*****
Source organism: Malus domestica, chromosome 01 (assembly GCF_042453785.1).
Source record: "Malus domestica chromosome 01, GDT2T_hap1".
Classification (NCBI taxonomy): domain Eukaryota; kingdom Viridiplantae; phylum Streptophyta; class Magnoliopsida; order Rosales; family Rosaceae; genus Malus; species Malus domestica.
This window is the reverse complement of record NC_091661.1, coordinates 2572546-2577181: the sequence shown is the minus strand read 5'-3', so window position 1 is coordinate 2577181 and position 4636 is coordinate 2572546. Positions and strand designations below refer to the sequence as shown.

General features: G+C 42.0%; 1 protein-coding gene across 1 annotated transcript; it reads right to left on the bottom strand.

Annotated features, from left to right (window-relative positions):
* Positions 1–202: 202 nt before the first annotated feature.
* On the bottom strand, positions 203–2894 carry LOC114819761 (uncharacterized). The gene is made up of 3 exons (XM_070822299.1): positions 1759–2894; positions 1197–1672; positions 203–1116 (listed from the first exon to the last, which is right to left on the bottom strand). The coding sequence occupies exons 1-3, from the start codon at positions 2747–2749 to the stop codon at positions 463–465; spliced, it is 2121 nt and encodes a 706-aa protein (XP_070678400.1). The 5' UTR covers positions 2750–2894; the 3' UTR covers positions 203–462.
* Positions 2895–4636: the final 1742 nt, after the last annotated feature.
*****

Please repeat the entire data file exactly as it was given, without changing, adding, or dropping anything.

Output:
Source organism: Malus domestica, chromosome 01 (assembly GCF_042453785.1).
Source record: "Malus domestica chromosome 01, GDT2T_hap1".
Classification (NCBI taxonomy): domain Eukaryota; kingdom Viridiplantae; phylum Streptophyta; class Magnoliopsida; order Rosales; family Rosaceae; genus Malus; species Malus domestica.
This window is the reverse complement of record NC_091661.1, coordinates 2572546-2577181: the sequence shown is the minus strand read 5'-3', so window position 1 is coordinate 2577181 and position 4636 is coordinate 2572546. Positions and strand designations below refer to the sequence as shown.

General features: G+C 42.0%; 1 protein-coding gene across 1 annotated transcript; it reads right to left on the bottom strand.

Annotated features, from left to right (window-relative positions):
* Positions 1–202: 202 nt before the first annotated feature.
* On the bottom strand, positions 203–2894 carry LOC114819761 (uncharacterized). The gene is made up of 3 exons (XM_070822299.1): positions 1759–2894; positions 1197–1672; positions 203–1116 (listed from the first exon to the last, which is right to left on the bottom strand). The coding sequence occupies exons 1-3, from the start codon at positions 2747–2749 to the stop codon at positions 463–465; spliced, it is 2121 nt and encodes a 706-aa protein (XP_070678400.1). The 5' UTR covers positions 2750–2894; the 3' UTR covers positions 203–462.
* Positions 2895–4636: the final 1742 nt, after the last annotated feature.